Navigating Mexico: The Challenges and Opportunities of an Aging Population
By JUAN DE JESÚS BRENNE
Mexico is currently undergoing a significant demographic shift as its population continues to age at an unprecedented rate. This demographic trend brings both challenges and opportunities for the country impacting various aspects of society, including healthcare, the labor market and social welfare systems.
According to the latest data, Mexico’s population over the age of 60 is rapidly increasing
In 2021, this age group accounted for 11 percent of the total population. It is now projected to reach 30 percent by the year 2050.
Furthermore, the average life expectancy in Mexico is steadily rising, from 73 years in 2000 to 77 years in 2020. This trend can be attributed to advancements in healthcare, improved living conditions and changes in lifestyle.
The implications of Mexico’s aging population are far-reaching, with healthcare services being one of the most pressing concerns.
As a larger proportion of the population requires extensive medical attention, the demand for specialized geriatric care, chronic disease management and palliative care is expected to significantly increase.
Ensuring the adequacy of these services should be a top priority for the Mexican government and healthcare sector.
Additionally, the labor market is likely to face significant challenges due to an aging workforce. As the productive age group shrinks, there may be a shortage of skilled workers, potentially hampering economic growth.
To address this issue, Mexico has already slightly increased the retirement age, with full retirement set at 65 years and a discounted retirement age at 60 years.
However, only 40 percent of Mexico’s workforce is formally registered in social welfare programs, leaving a vast majority of the population unprotected for retirement.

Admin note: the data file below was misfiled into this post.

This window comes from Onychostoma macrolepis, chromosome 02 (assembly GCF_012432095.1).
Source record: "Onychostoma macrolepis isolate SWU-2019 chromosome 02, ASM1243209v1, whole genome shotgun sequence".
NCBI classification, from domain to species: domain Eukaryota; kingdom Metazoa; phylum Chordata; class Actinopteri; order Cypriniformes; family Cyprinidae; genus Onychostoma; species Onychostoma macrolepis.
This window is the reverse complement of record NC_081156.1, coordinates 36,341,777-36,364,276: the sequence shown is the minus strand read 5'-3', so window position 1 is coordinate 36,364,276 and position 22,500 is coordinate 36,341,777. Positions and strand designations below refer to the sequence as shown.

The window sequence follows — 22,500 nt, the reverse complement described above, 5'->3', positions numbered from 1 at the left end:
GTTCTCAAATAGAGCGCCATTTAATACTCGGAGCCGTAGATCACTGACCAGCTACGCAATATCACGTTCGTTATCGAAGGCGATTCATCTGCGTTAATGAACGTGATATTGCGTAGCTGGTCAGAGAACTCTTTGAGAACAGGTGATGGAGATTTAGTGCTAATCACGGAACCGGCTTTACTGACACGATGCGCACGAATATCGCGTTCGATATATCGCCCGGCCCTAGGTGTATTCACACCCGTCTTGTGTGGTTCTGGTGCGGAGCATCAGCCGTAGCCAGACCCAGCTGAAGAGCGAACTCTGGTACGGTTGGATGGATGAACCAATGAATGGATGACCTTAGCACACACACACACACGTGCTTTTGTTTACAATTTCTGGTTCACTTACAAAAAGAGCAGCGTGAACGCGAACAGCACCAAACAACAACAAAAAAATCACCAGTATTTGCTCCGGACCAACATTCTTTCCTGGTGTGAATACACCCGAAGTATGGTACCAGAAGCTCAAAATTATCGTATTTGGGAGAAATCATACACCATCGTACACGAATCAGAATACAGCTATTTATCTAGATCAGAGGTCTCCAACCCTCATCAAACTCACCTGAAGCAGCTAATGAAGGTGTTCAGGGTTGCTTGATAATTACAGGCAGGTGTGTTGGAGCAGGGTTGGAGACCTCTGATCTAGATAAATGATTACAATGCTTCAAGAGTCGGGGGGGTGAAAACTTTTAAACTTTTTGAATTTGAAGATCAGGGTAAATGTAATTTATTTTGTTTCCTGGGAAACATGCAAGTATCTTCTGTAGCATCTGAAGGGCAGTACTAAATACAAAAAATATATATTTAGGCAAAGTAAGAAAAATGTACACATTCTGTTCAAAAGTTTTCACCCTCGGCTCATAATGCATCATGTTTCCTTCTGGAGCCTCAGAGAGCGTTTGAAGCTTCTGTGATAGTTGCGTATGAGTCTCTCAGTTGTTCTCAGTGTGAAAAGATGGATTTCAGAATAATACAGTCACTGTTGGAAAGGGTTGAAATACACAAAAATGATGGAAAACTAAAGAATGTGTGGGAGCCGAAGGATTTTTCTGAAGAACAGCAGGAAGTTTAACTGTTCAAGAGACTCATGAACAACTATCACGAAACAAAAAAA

During the administration of former Mexican President Vicente Fox, a law was introduced to provide financial assistance to citizens beginning at the age of 70. The age has slowly been lowered to 65, with an annual amount increased to 4,800 pesos, with a scheduled increased to 6,000 pesos in 2024.
With a presidential election coming up, both candidates are likely to promise further improvements in retirement pensions, either by lowering the retirement age or increasing the amount. However, economists predict that meeting the planned rate of 6,000 pesos a year may not be feasible due to budget constraints.
To mitigate these potential issues, policies that promote workplace inclusivity and support for older workers will be crucial.
Mexico’s social welfare systems also need to adapt to accommodate the changing demographics. Pensions, healthcare and social security schemes will face increasing pressure as the number of retirees rises.
Ensuring the sustainability of these programs while providing adequate support for older citizens is essential for social cohesion and equal access to resources across all generations.
Amid all these challenges lie opportunities for Mexico.
The older population has valuable skills and experience acquired over the years, which can be leveraged to contribute to society.
Encouraging active aging and implementing programs that facilitate the engagement of older adults in volunteer work, mentoring or entrepreneurship can benefit society as a whole.
Seniors are a godsend for most families as in-home childcare providers.
Moreover, the growing demand for healthcare services and products presents an opportunity for economic growth in sectors such as pharmaceuticals, medical technology and elderly care facilities.
Investing in research and innovation targeted at the needs of the aging population can generate job opportunities and enhance Mexico’s position in the global healthcare market.
While the upcoming election themes will likely center on crime and economic health, the real elephant in the room, which neither candidate will likely want to touch, is what to do with an aging population, many with chronic illnesses.
Addressing this issue and finding sustainable solutions will be paramount for Mexico’s long-term development and wellbeing.